Kim warns Trump over nukes
North Korean leader tells US president not to 'misjudge' him on sanctions
Kim Jong-un yesterday renewed a pledge to denuclearise and said he was ready to meet Donald Trump, the US president, for a second time.
But the North Korean leader warned Washington not to "misjudge" his patience and said he may reverse course if there was no sanctions relief.
He delivered his latest missive in a much-anticipated live New Year's address, dressed in a dark Western suit and looking relaxed as he spoke from a plush leather chair in a stately office lined with books and family portraits.
The 30-minute speech was also shown live on South Korean television, in a sign of how much ties have improved between the neighbouring countries after several warm meetings between their two leaders over the past year.
Mr Kim spoke of his satisfaction at the positive turn in relations with Seoul, expressing his wish to turn the armistice agreed at the end of the 1950-53 war into a fully-fledged peace deal.
But a key message of his speech was reserved for Washington, offering a gesture of peace that he said could equally be withdrawn if the US did not meet Pyongyang's expectations on the nuclear disarmament process.
In particular, he demanded an end to South Korea's joint military exercises with the US and to crippling economic sanctions.
"I am always ready to sit down again with the US president at any time and will make efforts to produce an outcome that the international community would welcome," Mr Kim said, in comments translated by the Yonhap news agency.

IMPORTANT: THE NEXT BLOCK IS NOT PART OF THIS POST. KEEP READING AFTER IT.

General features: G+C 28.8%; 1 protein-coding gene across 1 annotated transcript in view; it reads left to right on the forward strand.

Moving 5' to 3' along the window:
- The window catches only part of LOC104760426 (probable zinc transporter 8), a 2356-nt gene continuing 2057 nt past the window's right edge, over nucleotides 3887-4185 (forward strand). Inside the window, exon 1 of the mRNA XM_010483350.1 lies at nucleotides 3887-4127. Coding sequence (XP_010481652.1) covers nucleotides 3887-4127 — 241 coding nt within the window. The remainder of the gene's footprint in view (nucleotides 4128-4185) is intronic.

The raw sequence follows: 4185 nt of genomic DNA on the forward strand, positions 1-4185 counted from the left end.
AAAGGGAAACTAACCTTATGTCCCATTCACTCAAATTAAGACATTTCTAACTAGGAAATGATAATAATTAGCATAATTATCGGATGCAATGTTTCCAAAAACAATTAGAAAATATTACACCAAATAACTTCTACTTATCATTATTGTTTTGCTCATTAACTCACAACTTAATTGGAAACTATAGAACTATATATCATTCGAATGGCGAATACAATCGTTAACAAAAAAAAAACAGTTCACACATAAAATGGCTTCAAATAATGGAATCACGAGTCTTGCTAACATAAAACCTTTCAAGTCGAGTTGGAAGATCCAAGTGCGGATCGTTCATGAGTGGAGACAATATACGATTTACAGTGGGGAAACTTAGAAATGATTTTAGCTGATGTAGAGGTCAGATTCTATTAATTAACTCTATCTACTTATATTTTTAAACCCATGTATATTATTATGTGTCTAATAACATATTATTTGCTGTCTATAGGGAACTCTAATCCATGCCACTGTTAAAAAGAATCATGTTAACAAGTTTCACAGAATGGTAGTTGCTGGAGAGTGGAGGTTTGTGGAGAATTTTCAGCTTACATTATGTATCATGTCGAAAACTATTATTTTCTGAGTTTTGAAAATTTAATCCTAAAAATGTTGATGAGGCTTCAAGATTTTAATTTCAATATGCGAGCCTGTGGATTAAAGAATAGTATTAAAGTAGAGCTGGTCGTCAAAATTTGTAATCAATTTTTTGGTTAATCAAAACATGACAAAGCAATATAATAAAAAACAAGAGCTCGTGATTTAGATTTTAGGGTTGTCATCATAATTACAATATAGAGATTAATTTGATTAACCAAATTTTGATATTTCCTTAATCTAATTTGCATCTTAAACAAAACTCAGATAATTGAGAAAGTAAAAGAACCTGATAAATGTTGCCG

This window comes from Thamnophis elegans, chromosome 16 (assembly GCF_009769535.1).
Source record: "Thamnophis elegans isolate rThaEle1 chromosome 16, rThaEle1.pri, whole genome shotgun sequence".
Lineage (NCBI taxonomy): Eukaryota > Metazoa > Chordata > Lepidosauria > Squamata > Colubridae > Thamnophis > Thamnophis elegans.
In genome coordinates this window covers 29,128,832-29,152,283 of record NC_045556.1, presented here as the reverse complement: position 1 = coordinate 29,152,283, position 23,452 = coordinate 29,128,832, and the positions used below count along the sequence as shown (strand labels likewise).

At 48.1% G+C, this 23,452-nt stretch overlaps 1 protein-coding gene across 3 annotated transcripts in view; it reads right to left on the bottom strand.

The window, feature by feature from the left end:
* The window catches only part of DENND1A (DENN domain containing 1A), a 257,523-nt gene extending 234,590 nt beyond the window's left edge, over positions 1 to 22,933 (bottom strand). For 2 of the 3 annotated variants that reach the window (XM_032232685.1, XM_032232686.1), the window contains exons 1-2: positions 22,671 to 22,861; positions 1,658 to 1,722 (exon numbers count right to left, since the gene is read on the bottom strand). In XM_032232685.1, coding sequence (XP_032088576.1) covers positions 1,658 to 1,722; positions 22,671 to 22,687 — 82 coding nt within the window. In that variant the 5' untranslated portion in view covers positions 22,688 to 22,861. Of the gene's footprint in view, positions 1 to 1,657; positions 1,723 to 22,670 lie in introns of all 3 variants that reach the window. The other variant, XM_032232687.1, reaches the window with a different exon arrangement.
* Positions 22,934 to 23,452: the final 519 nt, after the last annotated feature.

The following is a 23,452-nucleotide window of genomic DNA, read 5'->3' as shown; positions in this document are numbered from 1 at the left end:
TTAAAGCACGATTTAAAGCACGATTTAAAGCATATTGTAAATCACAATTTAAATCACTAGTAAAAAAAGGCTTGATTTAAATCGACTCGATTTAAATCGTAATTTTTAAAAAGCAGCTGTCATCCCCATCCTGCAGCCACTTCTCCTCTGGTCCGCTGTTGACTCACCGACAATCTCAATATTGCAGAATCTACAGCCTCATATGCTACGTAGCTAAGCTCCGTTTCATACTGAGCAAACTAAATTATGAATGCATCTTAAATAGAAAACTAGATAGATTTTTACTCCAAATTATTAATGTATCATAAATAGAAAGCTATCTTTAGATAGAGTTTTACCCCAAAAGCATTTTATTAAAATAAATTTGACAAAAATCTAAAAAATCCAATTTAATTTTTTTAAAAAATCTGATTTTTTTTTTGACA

"[But] we could be left with no choice but to seek a new way if the US does not make good on its promises, misjudges our patience, while seeking to force things unilaterally and clinging to sanctions and pressure," he said.
Ankit Panda, a North Korea expert and editor at 'The Diplomat' magazine, summed up the speech as an opportunity for Mr Kim to "impress on Trump the need for the United States to come through with 'corresponding measures' following [North Korea's] 2018 gestures."
He added: "The suggestion is that while they may meet for a second summit, a breaking point lies ahead if the US refuses to budge on sanctions."
Mr Kim and Mr Trump met for their first historic summit in Singapore in June, agreeing to work together towards the denuclearisation of the Korean peninsula, but without clearly defining what that statement meant.
In recent months the two sides have reached a diplomatic impasse, each accusing the other of blocking progress. While the US wants North Korea to unilaterally give up its nuclear weapons, Pyongyang has demanded more security guarantees from Washington.
It has also accused Washington of failing to take corresponding measures following the North's unilateral dismantlement of a nuclear testing ground and suspension of nuclear and long-range missile tests.
"If the US responds to our active and pre-emptive efforts with trustworthy steps and corresponding behaviour, [relations] will move forward at an excellent and fast pace," Mr Kim said in his speech.
Some analysts suggested his message was intended to drive a wedge between Washington and Seoul, which has been pushing for faster diplomacy with Pyongyang. The North Korean leader appeared to be gearing up to portray the US as the obstacle to progress.
"North Korea has always been adept at putting the onus for action on the United States, taking the initiative in a way that forces Washington to either react on Pyongyang's terms or look like the obstacle to progress," said Mintaro Oba, a former US diplomat specialising in the Koreas.
"Kim Jong-un drew from that playbook in his speech...by offering to take actions that might be popular in South Korea but would require US consent to lift sanctions. This puts both Seoul and Washington in a bind."
The rest of Mr Kim's speech, primarily tailored for a domestic audience, focused on economic and technological progress and the need to develop electricity production.